How the ‘Era of the Flying Saucer’ Began 75 Years Ago — in the Skies Over the Pacific Northwest


Flying his small, private plane near Mount Rainier on a bright June day in 1947, Kenneth Arnold couldn’t believe what he was seeing.

“Nine shiny objects, like fish flipping in the sun, in formation, undulating along at 1,382 miles an hour,” the 32-year-old businessman later wrote.

The Russians, Arnold surmised, were coming.

These strange, shiny aircraft off in the distance – blasting along at a speed dramatically faster than any known plane at the time could manage – must be on some kind of reconnaissance mission, possibly in preparation for an invasion.

After he landed his single-engine CallAir A-2 in Pendleton, Arnold went over to the local newspaper, The East Oregonian, and told a reporter all about it. He said the aircrafts’ movements had looked “like a saucer if you skipped it across the water,” bringing about the now-famous term “flying saucer.”

It’s now been 75 years since Arnold’s sighting, and he’s largely unknown to the American public.

But his influence is profound.

“Why are the spaceships of ‘Star Trek’ and ‘Star Wars’ and ‘Independence Day’ shaped the way they are?” Megan Garber wrote in The Atlantic in 2014.

Her answer: Arnold’s vivid account of his experience. “Newspapers began using the terms ‘flying saucer’ and ‘flying disk’ (occasionally: ‘flying disc’) to describe the objects Arnold had seen. And the concept spread; once the idea had been planted in people’s minds, they, too, began seeing saucers.”

Arnold, who died in 1984, worried that he “sounded like a crackpot,” but insisted he never considered keeping the sighting to himself. “If I had not reported it,” he said, “it would have constituted a disloyalty to my country. Wouldn’t you think so?”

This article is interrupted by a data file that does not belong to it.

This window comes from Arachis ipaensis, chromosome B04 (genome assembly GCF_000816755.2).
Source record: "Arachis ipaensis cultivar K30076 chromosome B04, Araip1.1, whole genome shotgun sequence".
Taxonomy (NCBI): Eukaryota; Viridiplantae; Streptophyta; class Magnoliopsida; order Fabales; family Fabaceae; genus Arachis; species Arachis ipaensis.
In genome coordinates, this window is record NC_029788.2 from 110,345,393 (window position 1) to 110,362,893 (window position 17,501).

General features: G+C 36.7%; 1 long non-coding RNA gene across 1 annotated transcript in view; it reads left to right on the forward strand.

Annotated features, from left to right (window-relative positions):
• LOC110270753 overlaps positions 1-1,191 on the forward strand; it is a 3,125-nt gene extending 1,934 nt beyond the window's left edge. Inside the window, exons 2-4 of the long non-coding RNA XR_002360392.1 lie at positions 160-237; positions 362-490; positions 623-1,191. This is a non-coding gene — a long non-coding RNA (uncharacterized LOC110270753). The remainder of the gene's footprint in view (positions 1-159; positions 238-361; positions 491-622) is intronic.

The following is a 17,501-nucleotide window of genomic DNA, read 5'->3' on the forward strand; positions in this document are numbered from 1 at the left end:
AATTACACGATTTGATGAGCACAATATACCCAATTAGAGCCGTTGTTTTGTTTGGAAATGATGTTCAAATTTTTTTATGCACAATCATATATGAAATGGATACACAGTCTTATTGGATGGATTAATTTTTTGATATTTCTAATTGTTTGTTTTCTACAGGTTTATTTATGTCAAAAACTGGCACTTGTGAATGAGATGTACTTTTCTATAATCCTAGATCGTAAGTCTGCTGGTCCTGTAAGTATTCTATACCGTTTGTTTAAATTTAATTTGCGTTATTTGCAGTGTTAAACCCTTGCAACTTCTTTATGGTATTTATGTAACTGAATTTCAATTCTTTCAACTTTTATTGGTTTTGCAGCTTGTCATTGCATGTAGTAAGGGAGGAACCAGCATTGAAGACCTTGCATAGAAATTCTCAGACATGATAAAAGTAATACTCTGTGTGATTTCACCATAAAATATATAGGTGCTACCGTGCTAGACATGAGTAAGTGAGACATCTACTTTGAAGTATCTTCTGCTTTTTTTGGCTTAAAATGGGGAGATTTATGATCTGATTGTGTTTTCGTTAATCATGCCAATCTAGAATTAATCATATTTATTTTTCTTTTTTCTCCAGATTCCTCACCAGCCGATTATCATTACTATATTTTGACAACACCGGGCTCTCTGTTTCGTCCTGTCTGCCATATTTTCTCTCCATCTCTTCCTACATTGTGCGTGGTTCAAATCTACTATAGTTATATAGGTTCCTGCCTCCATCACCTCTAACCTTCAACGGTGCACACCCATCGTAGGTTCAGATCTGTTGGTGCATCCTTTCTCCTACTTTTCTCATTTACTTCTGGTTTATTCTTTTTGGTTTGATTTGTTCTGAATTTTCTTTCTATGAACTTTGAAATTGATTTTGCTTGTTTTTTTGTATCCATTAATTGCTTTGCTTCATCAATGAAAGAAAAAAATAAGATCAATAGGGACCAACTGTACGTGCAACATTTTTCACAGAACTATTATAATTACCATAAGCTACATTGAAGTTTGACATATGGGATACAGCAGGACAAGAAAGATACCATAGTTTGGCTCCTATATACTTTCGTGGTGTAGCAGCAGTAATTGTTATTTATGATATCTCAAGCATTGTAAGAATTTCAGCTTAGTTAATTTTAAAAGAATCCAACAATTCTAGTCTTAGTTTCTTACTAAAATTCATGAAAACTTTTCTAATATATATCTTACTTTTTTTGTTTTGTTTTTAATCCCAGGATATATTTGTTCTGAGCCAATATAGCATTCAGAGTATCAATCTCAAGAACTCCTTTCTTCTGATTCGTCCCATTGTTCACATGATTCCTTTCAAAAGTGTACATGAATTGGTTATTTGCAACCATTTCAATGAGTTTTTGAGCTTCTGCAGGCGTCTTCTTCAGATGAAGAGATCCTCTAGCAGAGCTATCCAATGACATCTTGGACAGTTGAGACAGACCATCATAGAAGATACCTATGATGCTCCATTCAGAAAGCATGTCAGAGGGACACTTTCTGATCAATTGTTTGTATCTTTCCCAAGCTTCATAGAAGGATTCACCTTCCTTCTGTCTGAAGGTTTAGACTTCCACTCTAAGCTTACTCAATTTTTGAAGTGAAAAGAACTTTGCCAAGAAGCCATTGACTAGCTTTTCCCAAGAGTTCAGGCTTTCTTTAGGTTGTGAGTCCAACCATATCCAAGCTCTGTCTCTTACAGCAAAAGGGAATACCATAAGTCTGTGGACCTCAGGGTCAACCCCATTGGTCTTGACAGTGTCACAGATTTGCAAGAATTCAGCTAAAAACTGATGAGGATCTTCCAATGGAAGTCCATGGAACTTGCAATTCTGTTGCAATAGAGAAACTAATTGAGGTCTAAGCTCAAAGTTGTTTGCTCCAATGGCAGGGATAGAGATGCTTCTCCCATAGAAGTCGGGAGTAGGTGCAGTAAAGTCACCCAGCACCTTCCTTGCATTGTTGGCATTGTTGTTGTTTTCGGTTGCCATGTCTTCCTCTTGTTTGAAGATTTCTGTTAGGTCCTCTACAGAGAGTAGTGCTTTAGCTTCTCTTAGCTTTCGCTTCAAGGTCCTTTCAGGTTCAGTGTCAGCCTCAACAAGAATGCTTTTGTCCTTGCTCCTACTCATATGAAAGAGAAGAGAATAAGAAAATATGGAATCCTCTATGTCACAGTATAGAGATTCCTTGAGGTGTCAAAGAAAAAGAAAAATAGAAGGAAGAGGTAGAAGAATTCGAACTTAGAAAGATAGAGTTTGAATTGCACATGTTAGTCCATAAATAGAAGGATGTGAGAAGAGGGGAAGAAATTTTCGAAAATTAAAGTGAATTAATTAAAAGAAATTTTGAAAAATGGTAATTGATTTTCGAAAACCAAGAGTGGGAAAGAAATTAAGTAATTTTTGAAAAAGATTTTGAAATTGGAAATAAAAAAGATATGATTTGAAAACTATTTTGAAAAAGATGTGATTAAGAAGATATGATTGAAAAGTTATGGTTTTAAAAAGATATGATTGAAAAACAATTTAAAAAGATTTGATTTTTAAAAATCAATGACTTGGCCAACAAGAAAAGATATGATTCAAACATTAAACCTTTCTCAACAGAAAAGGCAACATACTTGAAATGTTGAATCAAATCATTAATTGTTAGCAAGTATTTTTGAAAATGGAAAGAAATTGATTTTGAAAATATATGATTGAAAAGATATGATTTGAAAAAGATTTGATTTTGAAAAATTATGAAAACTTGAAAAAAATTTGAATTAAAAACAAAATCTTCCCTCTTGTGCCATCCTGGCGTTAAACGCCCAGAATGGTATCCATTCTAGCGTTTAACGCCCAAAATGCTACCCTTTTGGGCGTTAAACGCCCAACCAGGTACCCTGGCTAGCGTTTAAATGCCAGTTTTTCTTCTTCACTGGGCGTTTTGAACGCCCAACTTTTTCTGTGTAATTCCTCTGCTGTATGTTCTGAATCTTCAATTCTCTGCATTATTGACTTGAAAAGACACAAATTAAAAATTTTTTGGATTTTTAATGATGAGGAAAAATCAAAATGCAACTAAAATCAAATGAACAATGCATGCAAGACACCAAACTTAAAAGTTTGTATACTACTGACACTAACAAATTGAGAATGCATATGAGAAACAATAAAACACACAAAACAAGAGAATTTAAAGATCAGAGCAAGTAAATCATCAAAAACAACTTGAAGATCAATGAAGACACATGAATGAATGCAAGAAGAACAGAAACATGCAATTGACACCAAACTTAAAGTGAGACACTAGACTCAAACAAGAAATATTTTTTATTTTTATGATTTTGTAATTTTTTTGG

Reporters, meanwhile, believed he had “the makings of a reliable witness.” He offered sober assessments and telling details of what he saw, and he made clear that he couldn’t identify the flying objects.

Arnold eventually changed his mind about what he saw. They weren’t experimental Soviet aircraft that bested America’s aviation technology. They probably weren’t even mechanical. The objects were “living bodies” – extraterrestrials.

“It’s the way they move,” he said. “It’s more like something alive than a mechanical craft.”

Arnold wanted to believe that most people did not think he was a nut. He sought to prove it by trying to launch a political career in Idaho. The results were mixed. He won the 1962 Republican nomination for lieutenant governor but lost in the general election.

He would remain identified chiefly for unidentified flying objects.

A decade after Arnold’s failed political campaign, The New York Times pinned the beginning of the “era of the flying saucer” to his experience in the sky on June 24, 1947.

“Since then, if these reports are to be believed,” the newspaper of record wrote, “no part of the earth has been left unvisited by unworldly aircraft in the shape of saucers, sausages, cigars, balls, crescents, eggs, mushrooms and disks.”